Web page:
Project Name: $1.5 Billion Hotel & Casino Expansion
Project Location: Hollywood, Florida
GC: Suffolk-Yates Construction, a Joint Venture
Project Revenue: $1,900,000.00
Griffin provides Dewatering Services for a $1.5B Hotel and Casino located in Hollywood, Florida, where groundwater is 5-7 feet (ft.) below ground surface. The project required lowering groundwater levels as much as 15 ft. to depths of greater than 20 ft. below grade, at multiple structures concurrently, without impacting access or construction methodology.
The entire site had sandy soil approximately 45 ft. deep underlain by limestone that contributed in varying degrees to groundwater flows. Water levels fluctuated seasonally around 5-7 ft. below ground surface. Some of the construction occurred during hurricane season and was impacted by Hurricane Irma, the 5th costliest hurricane to hit the mainland U.S.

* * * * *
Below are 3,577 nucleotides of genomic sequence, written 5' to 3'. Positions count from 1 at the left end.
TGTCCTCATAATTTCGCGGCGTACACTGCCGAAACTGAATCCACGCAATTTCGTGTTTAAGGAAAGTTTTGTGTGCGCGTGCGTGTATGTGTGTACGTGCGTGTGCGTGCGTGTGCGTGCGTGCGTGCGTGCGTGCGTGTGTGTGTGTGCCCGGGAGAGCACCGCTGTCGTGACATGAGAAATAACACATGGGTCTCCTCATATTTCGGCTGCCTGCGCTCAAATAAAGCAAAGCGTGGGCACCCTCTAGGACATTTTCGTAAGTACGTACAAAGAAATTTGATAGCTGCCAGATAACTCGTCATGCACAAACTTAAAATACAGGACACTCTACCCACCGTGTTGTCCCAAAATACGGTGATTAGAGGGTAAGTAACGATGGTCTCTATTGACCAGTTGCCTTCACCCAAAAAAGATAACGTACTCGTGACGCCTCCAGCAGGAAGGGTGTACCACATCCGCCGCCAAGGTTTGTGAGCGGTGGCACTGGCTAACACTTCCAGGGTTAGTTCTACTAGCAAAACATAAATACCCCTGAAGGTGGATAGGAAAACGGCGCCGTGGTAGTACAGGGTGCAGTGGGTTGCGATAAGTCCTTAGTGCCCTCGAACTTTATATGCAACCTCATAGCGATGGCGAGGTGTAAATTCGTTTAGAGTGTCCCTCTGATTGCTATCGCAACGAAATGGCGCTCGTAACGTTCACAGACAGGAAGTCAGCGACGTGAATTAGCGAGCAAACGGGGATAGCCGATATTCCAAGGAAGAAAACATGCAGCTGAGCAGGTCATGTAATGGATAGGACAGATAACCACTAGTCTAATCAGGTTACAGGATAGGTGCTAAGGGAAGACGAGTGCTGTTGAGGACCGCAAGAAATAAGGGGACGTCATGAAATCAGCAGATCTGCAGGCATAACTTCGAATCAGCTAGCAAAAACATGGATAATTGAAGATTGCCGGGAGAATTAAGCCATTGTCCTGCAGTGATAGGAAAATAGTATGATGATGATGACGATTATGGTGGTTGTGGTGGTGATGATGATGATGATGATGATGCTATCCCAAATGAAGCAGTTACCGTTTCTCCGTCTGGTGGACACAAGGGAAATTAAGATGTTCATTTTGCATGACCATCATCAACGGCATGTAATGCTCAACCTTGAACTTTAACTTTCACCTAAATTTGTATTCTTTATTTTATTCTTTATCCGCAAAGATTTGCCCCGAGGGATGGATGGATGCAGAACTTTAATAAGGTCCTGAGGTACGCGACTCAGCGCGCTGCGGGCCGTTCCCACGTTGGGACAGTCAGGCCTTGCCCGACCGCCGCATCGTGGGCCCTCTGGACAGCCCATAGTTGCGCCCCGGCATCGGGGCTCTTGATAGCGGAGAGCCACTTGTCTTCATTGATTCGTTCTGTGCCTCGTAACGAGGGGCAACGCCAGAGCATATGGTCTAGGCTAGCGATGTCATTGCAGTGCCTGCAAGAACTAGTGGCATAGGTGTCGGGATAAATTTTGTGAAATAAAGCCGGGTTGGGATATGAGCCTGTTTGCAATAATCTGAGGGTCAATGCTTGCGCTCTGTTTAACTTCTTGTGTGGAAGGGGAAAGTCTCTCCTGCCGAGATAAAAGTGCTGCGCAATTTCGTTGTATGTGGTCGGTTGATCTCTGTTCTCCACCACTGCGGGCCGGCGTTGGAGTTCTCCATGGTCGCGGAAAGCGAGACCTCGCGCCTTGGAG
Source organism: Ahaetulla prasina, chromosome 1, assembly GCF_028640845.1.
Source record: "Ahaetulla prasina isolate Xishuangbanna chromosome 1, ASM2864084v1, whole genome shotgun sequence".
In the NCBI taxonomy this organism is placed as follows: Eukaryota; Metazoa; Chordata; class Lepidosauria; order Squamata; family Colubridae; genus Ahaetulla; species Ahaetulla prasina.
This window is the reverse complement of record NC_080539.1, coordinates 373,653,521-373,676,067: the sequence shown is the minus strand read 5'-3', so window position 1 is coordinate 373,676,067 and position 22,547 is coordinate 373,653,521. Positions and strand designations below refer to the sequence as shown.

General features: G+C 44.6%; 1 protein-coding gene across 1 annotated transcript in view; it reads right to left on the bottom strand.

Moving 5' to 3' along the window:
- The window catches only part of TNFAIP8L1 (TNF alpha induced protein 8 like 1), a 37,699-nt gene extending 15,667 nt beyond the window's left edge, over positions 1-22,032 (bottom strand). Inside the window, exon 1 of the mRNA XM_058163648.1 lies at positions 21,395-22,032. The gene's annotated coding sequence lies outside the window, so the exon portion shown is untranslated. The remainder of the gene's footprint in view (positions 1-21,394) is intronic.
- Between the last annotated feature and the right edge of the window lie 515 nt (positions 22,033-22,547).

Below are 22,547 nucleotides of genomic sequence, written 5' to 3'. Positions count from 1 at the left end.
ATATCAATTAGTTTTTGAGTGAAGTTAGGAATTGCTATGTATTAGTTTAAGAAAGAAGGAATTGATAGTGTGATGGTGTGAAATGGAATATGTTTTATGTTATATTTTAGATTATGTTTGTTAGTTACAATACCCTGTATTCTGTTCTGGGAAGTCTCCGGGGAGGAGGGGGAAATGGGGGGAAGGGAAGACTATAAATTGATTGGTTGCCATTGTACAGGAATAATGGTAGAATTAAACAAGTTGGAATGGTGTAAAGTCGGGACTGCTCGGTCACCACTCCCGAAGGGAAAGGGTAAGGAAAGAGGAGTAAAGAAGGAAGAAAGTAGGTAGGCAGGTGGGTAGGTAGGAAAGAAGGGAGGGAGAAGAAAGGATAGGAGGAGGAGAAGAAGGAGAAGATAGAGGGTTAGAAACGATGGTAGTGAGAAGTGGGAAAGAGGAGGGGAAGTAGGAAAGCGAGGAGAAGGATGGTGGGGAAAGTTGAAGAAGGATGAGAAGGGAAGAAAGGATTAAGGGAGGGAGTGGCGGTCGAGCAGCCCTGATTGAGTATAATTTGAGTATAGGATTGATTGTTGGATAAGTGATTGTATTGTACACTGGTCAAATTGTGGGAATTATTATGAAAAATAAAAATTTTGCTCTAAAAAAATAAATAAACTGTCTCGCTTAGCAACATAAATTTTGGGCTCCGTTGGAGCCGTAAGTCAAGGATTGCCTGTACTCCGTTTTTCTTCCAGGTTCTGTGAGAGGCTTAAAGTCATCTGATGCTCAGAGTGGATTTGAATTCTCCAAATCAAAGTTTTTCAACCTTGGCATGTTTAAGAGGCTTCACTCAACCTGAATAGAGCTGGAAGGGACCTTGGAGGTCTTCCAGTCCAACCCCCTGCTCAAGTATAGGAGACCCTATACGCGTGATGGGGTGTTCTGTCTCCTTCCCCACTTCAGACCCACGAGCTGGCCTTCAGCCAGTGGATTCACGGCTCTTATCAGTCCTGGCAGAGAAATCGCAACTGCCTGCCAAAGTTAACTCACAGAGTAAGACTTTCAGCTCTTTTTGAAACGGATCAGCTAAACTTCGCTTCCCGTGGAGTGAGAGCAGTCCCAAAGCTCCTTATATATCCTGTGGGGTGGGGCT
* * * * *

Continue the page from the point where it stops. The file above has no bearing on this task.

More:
The Griffin Difference:
Griffin assisted with the dewatering of 6 structures across the project site. The dewatering effort included over 2,000 LF of wellpoint systems and 28 deep wells pumping approximately 5,000 GPM.
The application of our knowledge in deep well construction and aquifer modeling is unique and provided Griffin the ability to use an alternate to the wellpoints typically utilized in South Florida.
During installation of the East Tower and Valet Tunnel, our experts used pump test data to model the anticipated impact of the dewatering system. This data was used to modify the number of wells, spacing, and layout to ensure that we would accomplish the desired drawdown.
During the project the entire site had to shut down as Hurricane Irma made landfall in South Florida. Griffin worked with the trades on-site to safely flood all excavations (to prevent damage to buoyant foundations) during dewatering system shutdown. Griffin was also among the first trades back on-site working to unwater all excavations and restart the dewatering systems to minimize the impact to the construction schedule.
Griffin provided dedicated operations and maintenance personnel to keep the multiple systems operational during the complex construction sequence. Griffin coordinated with the prime contractor and other trades on-site to modify, relocate, and adjust equipment layouts to allow construction to progress without interruption.